SWEET LAKE, La. — Getting through a Gulf Coast summer takes understanding.

It’s not the afternoon thunderstorm that can change your plans but the sky after the rain. Rain too early in the day can take things one of two ways: Pleasantly temperate with a breeze or, if the sun returns at full blare, ungodly steamy. (Mosquitoes are optional, humidity never is.)

As I rolled into Lake Charles and hit the rickety Interstate 10 bridge over the Calcasieu River, the casinos, refineries and downtown skyline usually visible was masked in a foggy curtain of just about the second-heaviest rain I’ve ever seen. Nice lightning poked through, too, with thunder you could hear over your radio. Up ahead, I could see the clearing on the horizon and tried my best to see how intense the sunlight was. I couldn’t really make things out which meant a pit stop was in order.

I pulled onto downtown Lake Charles’ main drag, Ryan Street, to the Blue Dog Café that I’d been aching to try. As I downed a bowl of crawfish bisque and chomped on an order of smoked duck quesadillas, I stared at brilliant prints of blue dog paintings made famous by artist George Rodrigue staring back with their trademark piercing yellow eyes. It was totally worth it.

I let all that settle a bit then continued on to my destination for the day: the Cameron Prairie National Wildlife Refuge for some gator-watching.

I rolled eastward through residential Lake Charles and the new neighborhoods on the edge of town to Louisiana 14, then to Louisiana 27, the Creole Nature Trail, a straight shot toward the Gulf of Mexico.

Traveling out of Calcasieu Parish toward Cameron Parish, you can “read” the landscape. It’s flat. Very flat. This is one of America’s official “Scenic Byway” routes, but your vistas are all at eye level. New Orleans often is described as a bowl. Well, Southwest Louisiana is more like a cookie sheet tilted ever so slightly into a sink.

The first several miles aren’t too different from any pine forest. Clusters of tall pines and occasional oaks are broken by clearings with small homes and neatly kept yards or pastureland with grazing cattle and egrets picking at flies flitting around the cows. The piney woods gradually become more spotty and open land takes over as the highway cuts through rows of scraggly slash pines breaking the horizon. Prairie, pines and woody plants, more prairie, fewer pines. Solid, sandy ground turns into wet marsh as you barrel south at 55 mph (or more). A few miles more, and the road bed is about the only solid ground around you. Sparse hackberry trees make shady green puffs on the horizon. A canal runs alongside the highway, likely dug to build up the roadbed and make it suitable for pavement.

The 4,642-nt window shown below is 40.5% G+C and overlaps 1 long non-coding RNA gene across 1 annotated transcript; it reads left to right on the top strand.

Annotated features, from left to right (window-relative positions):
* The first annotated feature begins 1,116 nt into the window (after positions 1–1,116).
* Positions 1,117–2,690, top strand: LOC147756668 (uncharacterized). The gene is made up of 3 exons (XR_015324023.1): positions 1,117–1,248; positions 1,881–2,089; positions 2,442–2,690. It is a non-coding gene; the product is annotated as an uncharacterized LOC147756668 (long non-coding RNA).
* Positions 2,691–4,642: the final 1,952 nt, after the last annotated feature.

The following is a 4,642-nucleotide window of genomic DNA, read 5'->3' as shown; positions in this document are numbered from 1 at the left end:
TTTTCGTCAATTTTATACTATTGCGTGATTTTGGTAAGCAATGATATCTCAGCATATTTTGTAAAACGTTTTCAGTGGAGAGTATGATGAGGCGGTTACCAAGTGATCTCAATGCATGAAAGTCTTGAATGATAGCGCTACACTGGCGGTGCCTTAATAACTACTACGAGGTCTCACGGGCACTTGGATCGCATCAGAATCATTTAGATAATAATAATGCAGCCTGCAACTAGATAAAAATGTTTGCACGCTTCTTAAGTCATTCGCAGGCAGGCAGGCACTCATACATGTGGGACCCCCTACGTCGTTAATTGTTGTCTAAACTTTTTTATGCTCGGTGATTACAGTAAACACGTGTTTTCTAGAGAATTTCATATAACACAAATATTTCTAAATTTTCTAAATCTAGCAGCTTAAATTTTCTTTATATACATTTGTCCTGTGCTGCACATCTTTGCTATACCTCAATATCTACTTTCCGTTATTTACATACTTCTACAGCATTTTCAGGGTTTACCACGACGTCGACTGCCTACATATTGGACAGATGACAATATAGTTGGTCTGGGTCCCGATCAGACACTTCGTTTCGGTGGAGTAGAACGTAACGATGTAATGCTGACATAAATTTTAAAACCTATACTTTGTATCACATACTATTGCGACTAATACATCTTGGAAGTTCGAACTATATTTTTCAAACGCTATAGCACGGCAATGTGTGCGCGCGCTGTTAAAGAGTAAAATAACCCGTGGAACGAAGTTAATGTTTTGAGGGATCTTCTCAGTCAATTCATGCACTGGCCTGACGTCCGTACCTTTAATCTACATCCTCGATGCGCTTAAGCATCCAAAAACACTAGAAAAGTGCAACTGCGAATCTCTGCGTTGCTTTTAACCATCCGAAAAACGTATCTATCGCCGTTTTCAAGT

Tall, reedy grasses with a few cattails appeared as I reached my turnoff, the Pintail Wildlife Drive. The thunderstorm that passed overhead in Lake Charles left a nice overcast sky, keeping a lid on the temps. Great for me, but since I’m looking for gators and they’re reptiles, I wasnt sure if that would keep them in the water or bring them up to the roadside. All the reviews for the Pintail Drive all but guarantee gator sightings.

Here we go. I followed the arrow (and stern signs warning to stay inside the car at all times) and eased to a steady crawl. Pintail also doubles as a birding trail. There’s also a healthy dose of dragonflies that made the 5 mph trip with the window down a bit challenging. Great blue herons and egrets tiptoed through shallow waters and looked on, pausing with stately posture.

Around the first bend, there they were. Hard to distinguish from logs at first, but I saw my first gator heads half submerged in water probably wondering what the hell this big white car was doing going and stopping. Then, another one, mere feet away from my window in the grass at the water’s edge. We stared at each other for a moment. It gave a big yawn or something, holding its mouth so wide I could almost count every tooth. I gave up and continued on, making out other weird shapes in the water that turned out indeed to be other gators, either their heads or their rugged tails visible. 

The trail didn’t disappoint. I counted about a dozen or so along the three-mile path. Maybe next time I’ll work up enough nerve to walk the boardwalk trail. Strange, but seeing gators there wouldn’t have freaked me out as much as snakes would.

Recommended soundtrack: KRVS 88.7 FM, Radio Acadie. Great soundtrack of local music and programming.

Extra notes: Pintail Drive is a one-way road. If there are other drivers, be patient. Enjoy the scenery! There are small cul-de-sac areas at the corners to get out of the way of impatient folks behind you.